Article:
China has dramatically increased its land-reclamation activities in the disputed Spratly Islands in the South China Sea and is using naval patrols to aggressively assert its territorial claims in the region, according to a new Pentagon report released Thursday.
The report, the contents of which were revealed by the Wall Street Journal, found that China had, as of June 2015, reclaimed 2,900 acres of land across the archipelago of disputed islands. The figure represents an almost 50 percent increase from May 2015, when the Pentagon said that China had reclaimed about 2,000 acres of land in the region.
China has been embroiled in a territorial dispute with other Asian countries over the South China Sea, almost all of which Beijing claims as its territory. Nations including Japan, Brunei, the Philippines, Malaysia, Indonesia, Vietnam and South Korea have also staked claims to certain areas of the sea.
China has made expansive territorial claims in the South China Sea, with its so-called “nine-dash line,” by which it claims historic territorial rights over virtually all of the South China Sea, which experts believe may be rich in deposits of natural resources.
China's claims have brought it into conflict with both its neighbors, and the U.S., which has pointedly ignored China's claims, and has flown military patrol aircraft through the disputed region, prompting China's navy to go on high alert.
The Pentagon report comes about a month before Chinese President Xi Jinping is due to make a state visit to Washington, with ties between the two countries already strained by the widespread belief in U.S. government circles that China has been responsible for at least one high-profile cyberattack against a U.S. government agency in recent months. China has denied any such involvement.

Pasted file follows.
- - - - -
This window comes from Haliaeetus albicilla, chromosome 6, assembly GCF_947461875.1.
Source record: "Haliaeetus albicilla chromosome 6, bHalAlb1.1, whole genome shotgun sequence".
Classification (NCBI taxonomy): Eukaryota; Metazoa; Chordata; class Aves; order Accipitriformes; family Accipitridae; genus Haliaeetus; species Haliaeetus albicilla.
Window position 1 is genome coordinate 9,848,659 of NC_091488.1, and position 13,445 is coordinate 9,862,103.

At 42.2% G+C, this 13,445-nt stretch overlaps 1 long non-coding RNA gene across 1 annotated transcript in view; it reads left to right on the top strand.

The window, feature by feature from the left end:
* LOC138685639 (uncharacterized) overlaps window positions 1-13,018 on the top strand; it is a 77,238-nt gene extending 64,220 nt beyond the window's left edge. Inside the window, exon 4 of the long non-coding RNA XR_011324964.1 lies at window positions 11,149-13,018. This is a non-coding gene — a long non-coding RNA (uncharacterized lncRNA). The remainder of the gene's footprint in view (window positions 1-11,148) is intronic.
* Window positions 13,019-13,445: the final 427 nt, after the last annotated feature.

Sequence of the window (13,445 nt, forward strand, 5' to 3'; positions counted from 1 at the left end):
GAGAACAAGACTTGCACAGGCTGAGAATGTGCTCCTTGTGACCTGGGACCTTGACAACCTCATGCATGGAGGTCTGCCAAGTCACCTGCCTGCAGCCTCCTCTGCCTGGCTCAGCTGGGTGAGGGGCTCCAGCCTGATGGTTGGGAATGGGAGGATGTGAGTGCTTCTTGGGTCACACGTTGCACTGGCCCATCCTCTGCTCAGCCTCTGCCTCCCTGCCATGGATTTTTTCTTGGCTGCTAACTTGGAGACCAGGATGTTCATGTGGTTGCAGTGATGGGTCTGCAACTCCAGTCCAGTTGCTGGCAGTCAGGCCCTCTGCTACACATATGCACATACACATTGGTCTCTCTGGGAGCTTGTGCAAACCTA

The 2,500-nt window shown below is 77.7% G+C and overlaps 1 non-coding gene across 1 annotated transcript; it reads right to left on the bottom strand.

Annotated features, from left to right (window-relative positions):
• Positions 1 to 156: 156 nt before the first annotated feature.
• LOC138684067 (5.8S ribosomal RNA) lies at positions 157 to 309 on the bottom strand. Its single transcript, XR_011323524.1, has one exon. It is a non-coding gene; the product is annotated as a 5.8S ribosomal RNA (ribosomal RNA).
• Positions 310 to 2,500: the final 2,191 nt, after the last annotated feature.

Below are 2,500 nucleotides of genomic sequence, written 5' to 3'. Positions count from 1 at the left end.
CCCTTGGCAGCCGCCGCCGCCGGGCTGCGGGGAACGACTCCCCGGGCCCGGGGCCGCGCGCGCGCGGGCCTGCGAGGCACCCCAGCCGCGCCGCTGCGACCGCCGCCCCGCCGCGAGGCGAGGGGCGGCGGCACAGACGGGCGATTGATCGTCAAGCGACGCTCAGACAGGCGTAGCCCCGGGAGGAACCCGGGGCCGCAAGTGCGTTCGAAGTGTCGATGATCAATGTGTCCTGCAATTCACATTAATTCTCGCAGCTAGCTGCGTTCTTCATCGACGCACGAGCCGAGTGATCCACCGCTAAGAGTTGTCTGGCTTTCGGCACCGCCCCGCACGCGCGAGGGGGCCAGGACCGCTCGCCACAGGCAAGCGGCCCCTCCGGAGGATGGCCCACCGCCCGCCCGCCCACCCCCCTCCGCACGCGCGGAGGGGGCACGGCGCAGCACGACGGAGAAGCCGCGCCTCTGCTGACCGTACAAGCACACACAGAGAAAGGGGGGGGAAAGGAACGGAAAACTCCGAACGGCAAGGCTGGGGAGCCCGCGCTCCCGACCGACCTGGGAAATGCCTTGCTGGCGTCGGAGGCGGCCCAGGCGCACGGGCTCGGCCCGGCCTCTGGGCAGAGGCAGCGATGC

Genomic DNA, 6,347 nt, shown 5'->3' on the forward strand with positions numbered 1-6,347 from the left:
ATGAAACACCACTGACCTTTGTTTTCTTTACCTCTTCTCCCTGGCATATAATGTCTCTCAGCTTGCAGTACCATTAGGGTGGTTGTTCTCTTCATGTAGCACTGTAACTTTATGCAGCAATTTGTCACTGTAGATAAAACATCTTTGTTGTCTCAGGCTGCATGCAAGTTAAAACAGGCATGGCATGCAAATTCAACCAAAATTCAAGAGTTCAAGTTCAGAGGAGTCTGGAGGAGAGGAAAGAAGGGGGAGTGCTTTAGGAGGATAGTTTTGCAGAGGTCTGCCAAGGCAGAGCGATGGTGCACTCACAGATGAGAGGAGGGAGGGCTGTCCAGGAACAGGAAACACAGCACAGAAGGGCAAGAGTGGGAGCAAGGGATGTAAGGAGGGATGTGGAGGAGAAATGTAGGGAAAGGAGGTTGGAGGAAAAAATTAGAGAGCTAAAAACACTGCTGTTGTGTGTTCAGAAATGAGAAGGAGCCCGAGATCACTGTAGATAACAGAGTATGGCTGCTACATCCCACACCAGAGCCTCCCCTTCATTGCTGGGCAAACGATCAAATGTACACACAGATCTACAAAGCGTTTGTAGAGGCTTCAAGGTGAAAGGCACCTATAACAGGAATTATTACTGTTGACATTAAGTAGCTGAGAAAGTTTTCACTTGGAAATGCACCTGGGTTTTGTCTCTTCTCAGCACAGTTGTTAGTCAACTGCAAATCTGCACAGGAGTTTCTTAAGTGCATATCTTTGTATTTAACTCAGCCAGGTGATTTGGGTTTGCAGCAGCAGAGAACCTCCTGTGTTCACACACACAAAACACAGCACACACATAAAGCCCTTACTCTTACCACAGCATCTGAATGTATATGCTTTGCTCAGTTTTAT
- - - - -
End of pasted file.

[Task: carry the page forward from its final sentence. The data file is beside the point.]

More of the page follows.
The U.S. is concerned that China plans to use the islands where it is focusing its land reclamation for military purposes. The fears were stoked after satellite images revealed that a large runway had been constructed on one of the islands. Earlier this month, China claimed that it had halted all its controversial land reclamation work in the region.
A Pentagon spokesperson, cited by the Journal, called on the Beijing government to clarify its position: “We encourage China to clarify whether this statement applies to all Chinese outposts in the Sprats and Parcels [other disputed islands], and whether China is permanently committing to stop further reclamation activities.”
China argues that its presence on the islands on which it has pursued land reclamation activities grants it territorial rights on the surrounding waters, but other countries have strongly contested such claims. An arbitration case brought by the Philippines is currently before an international court, but China has refused to take part in the proceedings, saying they have no legitimacy.